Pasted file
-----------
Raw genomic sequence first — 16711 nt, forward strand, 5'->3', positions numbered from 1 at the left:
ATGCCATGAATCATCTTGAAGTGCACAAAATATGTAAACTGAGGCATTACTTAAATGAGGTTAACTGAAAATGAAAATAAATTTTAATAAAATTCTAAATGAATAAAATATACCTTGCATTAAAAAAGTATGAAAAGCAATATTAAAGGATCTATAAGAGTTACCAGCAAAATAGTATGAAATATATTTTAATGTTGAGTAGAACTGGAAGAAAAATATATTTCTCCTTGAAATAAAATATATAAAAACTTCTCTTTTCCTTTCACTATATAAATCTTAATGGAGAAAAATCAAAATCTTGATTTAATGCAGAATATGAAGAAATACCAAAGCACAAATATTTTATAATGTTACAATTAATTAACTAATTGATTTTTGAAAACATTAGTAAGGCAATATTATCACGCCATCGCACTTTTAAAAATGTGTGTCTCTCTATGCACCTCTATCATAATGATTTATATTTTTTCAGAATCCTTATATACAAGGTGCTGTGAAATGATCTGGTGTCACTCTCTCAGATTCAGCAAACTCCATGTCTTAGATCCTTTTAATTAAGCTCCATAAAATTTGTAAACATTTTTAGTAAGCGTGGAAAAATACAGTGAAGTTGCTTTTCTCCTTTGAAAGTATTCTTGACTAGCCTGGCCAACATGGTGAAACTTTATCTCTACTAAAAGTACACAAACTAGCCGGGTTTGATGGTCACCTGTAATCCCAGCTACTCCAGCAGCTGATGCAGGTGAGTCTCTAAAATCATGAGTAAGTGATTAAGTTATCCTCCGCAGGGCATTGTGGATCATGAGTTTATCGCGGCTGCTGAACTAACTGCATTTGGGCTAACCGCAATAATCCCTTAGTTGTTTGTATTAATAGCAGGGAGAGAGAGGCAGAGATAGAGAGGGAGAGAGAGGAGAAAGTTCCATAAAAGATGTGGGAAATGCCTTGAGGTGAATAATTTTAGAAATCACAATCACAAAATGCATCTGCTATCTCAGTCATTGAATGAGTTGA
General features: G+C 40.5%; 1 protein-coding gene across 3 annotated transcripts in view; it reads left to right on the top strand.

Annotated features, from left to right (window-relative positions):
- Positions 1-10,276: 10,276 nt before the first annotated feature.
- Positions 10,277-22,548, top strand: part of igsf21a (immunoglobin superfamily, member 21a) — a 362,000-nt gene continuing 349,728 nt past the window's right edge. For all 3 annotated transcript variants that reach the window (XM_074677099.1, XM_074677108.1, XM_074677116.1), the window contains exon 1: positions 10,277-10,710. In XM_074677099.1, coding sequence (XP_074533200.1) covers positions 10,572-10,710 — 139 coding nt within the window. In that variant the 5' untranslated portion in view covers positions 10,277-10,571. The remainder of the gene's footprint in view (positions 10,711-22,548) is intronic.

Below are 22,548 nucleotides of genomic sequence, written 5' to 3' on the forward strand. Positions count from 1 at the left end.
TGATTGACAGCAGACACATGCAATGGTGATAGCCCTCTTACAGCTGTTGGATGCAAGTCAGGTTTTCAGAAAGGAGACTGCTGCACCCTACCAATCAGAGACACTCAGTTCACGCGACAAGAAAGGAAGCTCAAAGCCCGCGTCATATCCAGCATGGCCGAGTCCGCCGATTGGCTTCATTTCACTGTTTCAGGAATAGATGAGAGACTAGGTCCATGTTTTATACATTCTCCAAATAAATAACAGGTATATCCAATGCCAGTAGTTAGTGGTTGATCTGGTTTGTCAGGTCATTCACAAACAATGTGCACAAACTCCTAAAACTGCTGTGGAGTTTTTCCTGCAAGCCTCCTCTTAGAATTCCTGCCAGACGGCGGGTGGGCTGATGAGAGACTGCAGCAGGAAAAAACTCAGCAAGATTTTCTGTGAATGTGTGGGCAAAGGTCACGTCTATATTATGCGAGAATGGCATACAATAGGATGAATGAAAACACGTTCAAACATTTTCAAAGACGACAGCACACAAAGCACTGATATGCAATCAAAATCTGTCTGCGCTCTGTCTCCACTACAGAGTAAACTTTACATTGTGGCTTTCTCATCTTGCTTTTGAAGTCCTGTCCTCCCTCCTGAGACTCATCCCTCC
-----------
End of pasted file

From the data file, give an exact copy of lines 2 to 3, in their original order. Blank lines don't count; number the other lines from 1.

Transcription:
ATGCCATGAATCATCTTGAAGTGCACAAAATATGTAAACTGAGGCATTACTTAAATGAGGTTAACTGAAAATGAAAATAAATTTTAATAAAATTCTAAATGAATAAAATATACCTTGCATTAAAAAAGTATGAAAAGCAATATTAAAGGATCTATAAGAGTTACCAGCAAAATAGTATGAAATATATTTTAATGTTGAGTAGAACTGGAAGAAAAATATATTTCTCCTTGAAATAAAATATATAAAAACTTCTCTTTTCCTTTCACTATATAAATCTTAATGGAGAAAAATCAAAATCTTGATTTAATGCAGAATATGAAGAAATACCAAAGCACAAATATTTTATAATGTTACAATTAATTAACTAATTGATTTTTGAAAACATTAGTAAGGCAATATTATCACGCCATCGCACTTTTAAAAATGTGTGTCTCTCTATGCACCTCTATCATAATGATTTATATTTTTTCAGAATCCTTATATACAAGGTGCTGTGAAATGATCTGGTGTCACTCTCTCAGATTCAGCAAACTCCATGTCTTAGATCCTTTTAATTAAGCTCCATAAAATTTGTAAACATTTTTAGTAAGCGTGGAAAAATACAGTGAAGTTGCTTTTCTCCTTTGAAAGTATTCTTGACTAGCCTGGCCAACATGGTGAAACTTTATCTCTACTAAAAGTACACAAACTAGCCGGGTTTGATGGTCACCTGTAATCCCAGCTACTCCAGCAGCTGATGCAGGTGAGTCTCTAAAATCATGAGTAAGTGATTAAGTTATCCTCCGCAGGGCATTGTGGATCATGAGTTTATCGCGGCTGCTGAACTAACTGCATTTGGGCTAACCGCAATAATCCCTTAGTTGTTTGTATTAATAGCAGGGAGAGAGAGGCAGAGATAGAGAGGGAGAGAGAGGAGAAAGTTCCATAAAAGATGTGGGAAATGCCTTGAGGTGAATAATTTTAGAAATCACAATCACAAAATGCATCTGCTATCTCAGTCATTGAATGAGTTGA
General features: G+C 40.5%; 1 protein-coding gene across 3 annotated transcripts in view; it reads left to right on the top strand.